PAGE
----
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Design studio to transform the Centre Pompidou in Paris

In 2020, the French Minister of Culture approved a comprehensive renovation initiative for the Centre Pompidou in Paris, designed by Renzo Piano and Richard Rogers in 1971. This project aims to address structural issues and secure the long-term sustainability of the iconic museum, which has been celebrated for its unconventional architectural style but also faced controversy.

To facilitate an efficient renovation process, the Centre Pompidou will close its doors for five years, from September 2025 to 2030. Leading the renovation efforts is French architecture firm Moreau Kusunoki, collaborating with Frida Escobedo Studio and AIA Life Designers, selected through an international competition overseen by Renzo Piano.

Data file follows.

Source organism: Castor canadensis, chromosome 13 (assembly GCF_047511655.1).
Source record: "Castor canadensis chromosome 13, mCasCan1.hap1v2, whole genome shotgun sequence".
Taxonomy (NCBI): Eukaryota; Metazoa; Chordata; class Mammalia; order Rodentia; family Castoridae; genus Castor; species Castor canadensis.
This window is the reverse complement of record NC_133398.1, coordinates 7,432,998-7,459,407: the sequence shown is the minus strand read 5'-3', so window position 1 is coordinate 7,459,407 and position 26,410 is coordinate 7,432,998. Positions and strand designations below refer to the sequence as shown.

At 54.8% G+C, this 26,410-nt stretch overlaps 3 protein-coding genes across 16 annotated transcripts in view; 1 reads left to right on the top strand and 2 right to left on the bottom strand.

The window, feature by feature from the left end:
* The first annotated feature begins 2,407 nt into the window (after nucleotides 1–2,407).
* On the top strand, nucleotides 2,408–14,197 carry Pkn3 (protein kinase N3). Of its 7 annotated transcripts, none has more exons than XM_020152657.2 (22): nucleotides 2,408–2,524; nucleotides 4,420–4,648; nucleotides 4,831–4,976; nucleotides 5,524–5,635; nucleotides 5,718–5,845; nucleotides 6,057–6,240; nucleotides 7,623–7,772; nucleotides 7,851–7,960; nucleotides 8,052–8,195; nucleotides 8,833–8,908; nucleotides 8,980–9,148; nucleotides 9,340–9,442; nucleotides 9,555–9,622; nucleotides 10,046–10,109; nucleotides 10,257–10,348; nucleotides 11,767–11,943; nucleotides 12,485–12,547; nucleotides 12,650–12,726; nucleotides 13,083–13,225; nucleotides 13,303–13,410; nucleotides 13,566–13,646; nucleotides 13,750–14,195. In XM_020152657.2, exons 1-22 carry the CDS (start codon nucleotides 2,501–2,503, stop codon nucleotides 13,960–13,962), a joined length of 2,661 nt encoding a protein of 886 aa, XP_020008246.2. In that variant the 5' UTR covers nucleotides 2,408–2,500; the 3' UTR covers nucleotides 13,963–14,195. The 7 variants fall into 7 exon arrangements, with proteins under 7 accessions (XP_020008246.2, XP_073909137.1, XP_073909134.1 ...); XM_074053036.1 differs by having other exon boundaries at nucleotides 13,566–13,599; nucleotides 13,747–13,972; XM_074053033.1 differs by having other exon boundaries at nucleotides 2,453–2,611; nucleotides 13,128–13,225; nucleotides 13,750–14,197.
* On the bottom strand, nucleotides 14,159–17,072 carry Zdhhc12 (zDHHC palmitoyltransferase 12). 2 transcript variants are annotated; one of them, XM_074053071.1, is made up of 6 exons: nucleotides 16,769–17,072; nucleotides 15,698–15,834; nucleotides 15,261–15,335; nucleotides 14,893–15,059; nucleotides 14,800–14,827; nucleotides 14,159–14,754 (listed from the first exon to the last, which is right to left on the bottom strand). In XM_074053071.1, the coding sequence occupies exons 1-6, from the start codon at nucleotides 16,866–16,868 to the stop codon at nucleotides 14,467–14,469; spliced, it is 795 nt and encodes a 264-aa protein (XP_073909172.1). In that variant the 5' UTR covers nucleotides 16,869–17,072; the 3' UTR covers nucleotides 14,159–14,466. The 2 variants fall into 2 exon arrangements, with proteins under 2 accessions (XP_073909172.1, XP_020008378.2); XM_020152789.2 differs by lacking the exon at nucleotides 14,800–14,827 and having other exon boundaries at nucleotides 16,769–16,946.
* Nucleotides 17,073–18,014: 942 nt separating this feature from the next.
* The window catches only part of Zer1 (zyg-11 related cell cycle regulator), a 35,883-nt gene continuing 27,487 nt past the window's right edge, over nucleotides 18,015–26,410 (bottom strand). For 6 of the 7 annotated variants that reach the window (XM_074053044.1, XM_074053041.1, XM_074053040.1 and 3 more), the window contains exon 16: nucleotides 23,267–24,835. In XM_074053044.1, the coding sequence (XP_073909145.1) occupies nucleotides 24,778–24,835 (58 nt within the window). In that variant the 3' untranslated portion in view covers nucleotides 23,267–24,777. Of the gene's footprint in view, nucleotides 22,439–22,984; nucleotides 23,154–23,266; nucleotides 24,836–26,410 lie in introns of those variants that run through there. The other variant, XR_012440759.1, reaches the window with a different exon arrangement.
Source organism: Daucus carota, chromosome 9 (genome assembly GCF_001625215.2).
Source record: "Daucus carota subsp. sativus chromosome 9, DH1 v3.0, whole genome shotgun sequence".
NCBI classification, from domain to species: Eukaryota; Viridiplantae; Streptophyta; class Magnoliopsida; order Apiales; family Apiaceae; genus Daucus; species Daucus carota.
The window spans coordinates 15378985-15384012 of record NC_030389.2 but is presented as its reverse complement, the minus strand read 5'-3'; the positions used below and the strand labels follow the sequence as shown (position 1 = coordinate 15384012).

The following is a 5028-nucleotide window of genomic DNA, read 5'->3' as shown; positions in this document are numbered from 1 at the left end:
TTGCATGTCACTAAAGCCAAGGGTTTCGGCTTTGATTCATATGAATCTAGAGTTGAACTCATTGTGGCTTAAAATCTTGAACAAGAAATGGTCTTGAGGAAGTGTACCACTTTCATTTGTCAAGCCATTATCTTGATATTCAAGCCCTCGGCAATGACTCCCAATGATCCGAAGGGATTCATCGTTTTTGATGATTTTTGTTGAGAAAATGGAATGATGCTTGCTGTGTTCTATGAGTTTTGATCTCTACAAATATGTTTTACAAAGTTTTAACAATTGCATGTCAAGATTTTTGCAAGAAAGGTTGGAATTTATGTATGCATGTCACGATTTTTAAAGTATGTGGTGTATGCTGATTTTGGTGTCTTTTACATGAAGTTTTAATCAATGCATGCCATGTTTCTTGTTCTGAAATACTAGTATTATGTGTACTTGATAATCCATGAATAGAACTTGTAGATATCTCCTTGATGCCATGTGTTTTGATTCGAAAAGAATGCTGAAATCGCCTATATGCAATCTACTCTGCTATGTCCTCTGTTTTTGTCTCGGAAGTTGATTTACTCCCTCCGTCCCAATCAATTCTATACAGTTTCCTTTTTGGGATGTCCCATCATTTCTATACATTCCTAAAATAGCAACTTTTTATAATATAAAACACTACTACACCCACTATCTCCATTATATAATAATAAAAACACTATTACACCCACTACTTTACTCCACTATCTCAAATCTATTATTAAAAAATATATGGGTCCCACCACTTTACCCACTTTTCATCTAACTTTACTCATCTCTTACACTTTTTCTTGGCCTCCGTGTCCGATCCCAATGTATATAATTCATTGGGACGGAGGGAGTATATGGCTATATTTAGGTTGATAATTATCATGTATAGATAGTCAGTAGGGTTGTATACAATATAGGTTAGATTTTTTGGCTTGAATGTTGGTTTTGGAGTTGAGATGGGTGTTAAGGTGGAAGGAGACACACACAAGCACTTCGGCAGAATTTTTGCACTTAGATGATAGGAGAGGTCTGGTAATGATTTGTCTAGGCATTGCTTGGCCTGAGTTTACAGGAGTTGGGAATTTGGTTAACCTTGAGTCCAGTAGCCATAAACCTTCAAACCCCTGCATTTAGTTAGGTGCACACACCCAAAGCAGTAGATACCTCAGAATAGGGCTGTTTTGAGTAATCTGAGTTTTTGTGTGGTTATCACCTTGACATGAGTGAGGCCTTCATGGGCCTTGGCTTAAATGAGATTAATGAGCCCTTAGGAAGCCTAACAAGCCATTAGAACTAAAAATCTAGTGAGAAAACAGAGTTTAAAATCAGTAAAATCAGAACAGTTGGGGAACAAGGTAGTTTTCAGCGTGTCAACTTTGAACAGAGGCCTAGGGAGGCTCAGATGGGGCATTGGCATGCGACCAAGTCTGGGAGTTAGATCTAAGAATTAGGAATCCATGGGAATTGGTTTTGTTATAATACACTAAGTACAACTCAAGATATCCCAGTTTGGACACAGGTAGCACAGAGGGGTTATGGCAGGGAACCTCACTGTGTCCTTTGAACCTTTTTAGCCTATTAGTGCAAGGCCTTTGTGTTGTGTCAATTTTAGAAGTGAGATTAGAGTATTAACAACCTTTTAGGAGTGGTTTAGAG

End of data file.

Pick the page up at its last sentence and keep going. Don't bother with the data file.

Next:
Photo: Dreamstime

Nicolas Moreau and Hiroko Kusunoki, the architects spearheading the project, emphasise the renovation's focus on four key objectives. Firstly, they aim to reintroduce the interior's porosity, restoring visual and physical connections between different spaces within the museum. Secondly, they plan to streamline spatial organisation, creating fluid pathways to improve visitor navigation while adapting to contemporary needs.

The third principle involves activating spaces to enhance their flexibility and creative potential, aligning with the Centre Pompidou's identity as a cultural hub. Lastly, the renovation seeks to respect the building's original character while making the intervention distinctly visible yet complementary. This includes maintaining existing chromatic schemes while introducing neutral materials and textures.

Overall, the Centre Pompidou's renovation project not only aims to resolve technical issues but also seeks to rejuvenate its architectural and cultural significance, ensuring it remains a dynamic center for artistic expression and public engagement in Paris for years to come.


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